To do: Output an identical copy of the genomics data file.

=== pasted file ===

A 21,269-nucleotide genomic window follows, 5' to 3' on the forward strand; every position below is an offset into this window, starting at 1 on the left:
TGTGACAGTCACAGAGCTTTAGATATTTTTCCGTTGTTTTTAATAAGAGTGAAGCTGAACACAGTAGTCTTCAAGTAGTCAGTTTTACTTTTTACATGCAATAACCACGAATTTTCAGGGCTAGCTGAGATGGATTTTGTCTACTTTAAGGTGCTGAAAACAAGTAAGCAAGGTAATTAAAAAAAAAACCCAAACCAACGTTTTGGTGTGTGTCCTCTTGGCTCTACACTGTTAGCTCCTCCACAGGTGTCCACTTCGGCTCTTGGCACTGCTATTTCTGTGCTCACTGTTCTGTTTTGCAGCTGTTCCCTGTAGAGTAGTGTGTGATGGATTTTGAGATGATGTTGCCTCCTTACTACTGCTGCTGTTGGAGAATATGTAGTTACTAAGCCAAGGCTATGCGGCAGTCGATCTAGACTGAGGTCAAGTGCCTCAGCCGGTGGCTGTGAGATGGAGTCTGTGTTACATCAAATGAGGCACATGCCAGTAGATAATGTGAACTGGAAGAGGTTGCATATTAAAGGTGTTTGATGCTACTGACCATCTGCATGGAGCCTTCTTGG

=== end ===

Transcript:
A 21,269-nucleotide genomic window follows, 5' to 3' on the forward strand; every position below is an offset into this window, starting at 1 on the left:
TGTGACAGTCACAGAGCTTTAGATATTTTTCCGTTGTTTTTAATAAGAGTGAAGCTGAACACAGTAGTCTTCAAGTAGTCAGTTTTACTTTTTACATGCAATAACCACGAATTTTCAGGGCTAGCTGAGATGGATTTTGTCTACTTTAAGGTGCTGAAAACAAGTAAGCAAGGTAATTAAAAAAAAAACCCAAACCAACGTTTTGGTGTGTGTCCTCTTGGCTCTACACTGTTAGCTCCTCCACAGGTGTCCACTTCGGCTCTTGGCACTGCTATTTCTGTGCTCACTGTTCTGTTTTGCAGCTGTTCCCTGTAGAGTAGTGTGTGATGGATTTTGAGATGATGTTGCCTCCTTACTACTGCTGCTGTTGGAGAATATGTAGTTACTAAGCCAAGGCTATGCGGCAGTCGATCTAGACTGAGGTCAAGTGCCTCAGCCGGTGGCTGTGAGATGGAGTCTGTGTTACATCAAATGAGGCACATGCCAGTAGATAATGTGAACTGGAAGAGGTTGCATATTAAAGGTGTTTGATGCTACTGACCATCTGCATGGAGCCTTCTTGG